If at first, you don’t succeed…

Take another quiz! Users that don’t get a passing grade (set by default to 80%) the first time around still get an opportunity to complete the course by taking a second quiz with a different set of questions. This process enables users to be empowered to learn something new instead of feeling discouraged that they didn’t get a passing grade.

Here’s a breakdown of how many people retake the courses in our onboarding workflow:

  • Cybersecurity 101: The World of Cybercrime – 24% retake
  • Cybersecurity 102: Hacking Humans – 13%
  • Cybersecurity 103: Malware –23%
  • Cybersecurity 104: Securing Yourself – 13%

Same day completion

Taking a look at our Cybersecurity 101 course, 79% of users are keen to get the training done and complete it the same day it’s assigned.

  • Same day – 79%
  • One week – 87%
  • One month – 94%
  • One quarter 99%

We’ve intentionally designed our onboarding courses to achieve a high rate of completion. Here are a few reasons why the completion rate is so high:  

Short courses

Courses are kept to a reasonable time frame of 5-15 minutes to complete. Long enough to cover topics in detail, but short enough to keep users engaged and not be a distraction from their daily jobs

Gamified training

Training is gamified, so when a user completes a course, they are rewarded with a decrease in their cyber risk score, which goes up or down based on their training activity.

Interactive training

Training is interactive, with video options available and quizzes to test users’ knowledge.

IT professionals want users to know about privacy and emerging threats

Most frequently assigned courses, outside of onboarding training or automatically assigned remediation training

  1. Social Media-based Attacks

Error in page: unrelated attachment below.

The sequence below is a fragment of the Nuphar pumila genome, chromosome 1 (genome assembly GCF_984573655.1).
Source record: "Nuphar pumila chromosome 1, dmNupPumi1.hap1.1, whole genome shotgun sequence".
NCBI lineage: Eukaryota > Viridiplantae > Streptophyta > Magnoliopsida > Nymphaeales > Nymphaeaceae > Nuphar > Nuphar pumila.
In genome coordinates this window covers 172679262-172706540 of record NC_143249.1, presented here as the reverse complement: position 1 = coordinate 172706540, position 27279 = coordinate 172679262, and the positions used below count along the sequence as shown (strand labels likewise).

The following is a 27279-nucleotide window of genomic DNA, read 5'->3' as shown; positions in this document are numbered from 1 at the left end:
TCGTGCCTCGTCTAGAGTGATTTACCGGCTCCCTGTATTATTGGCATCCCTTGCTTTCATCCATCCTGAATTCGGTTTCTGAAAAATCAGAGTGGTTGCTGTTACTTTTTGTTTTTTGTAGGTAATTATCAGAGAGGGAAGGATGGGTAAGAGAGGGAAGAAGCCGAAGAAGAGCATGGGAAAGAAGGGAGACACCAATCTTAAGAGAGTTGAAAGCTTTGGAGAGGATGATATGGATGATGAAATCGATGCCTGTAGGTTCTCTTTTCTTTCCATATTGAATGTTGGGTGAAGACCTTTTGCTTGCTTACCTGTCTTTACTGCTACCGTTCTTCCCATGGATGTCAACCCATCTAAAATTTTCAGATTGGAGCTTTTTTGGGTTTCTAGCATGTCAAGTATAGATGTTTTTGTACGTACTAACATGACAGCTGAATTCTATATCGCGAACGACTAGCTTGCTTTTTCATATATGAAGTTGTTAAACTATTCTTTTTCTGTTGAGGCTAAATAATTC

2. Privacy in Practice
  3. Privacy Basics
  4. Password Hygiene
  5. Privacy in Law

With criminals looking beyond traditional sources and turning to sites like Facebook and Twitter to steal personal information and spread scams, education on common tactics is critical. Users taking this course learn about common scams, how to recognize them, and read about an example from an attack involving a major Canadian brewery.

Privacy is also clearly a hot topic. Understanding how data is the currency of the 21st century – and how important it is for customer and sensitive data to be protected – is essential for pretty much every job out there.

Start training today

If you’d like to learn more about training or get a quote, contact us and a member of our team would be happy to meet with you.

Book a meeting

Discover the platform

Get a preview of our platform, its features, some sample phishing templates and more.

Watch ten-minute demo


Learn about cyber insurance

Watch our webinar with guest speaker and insurance defence and coverage lawyer, Mikel Pearce to learn what cyber insurance covers and how it supplements cybersecurity best practices like user training.

Watch webinar recording

5 steps to implement training

If you’re facing the challenge of getting your users motivated, there are some great tips on how to encourage employees to complete training in CIRA’s guide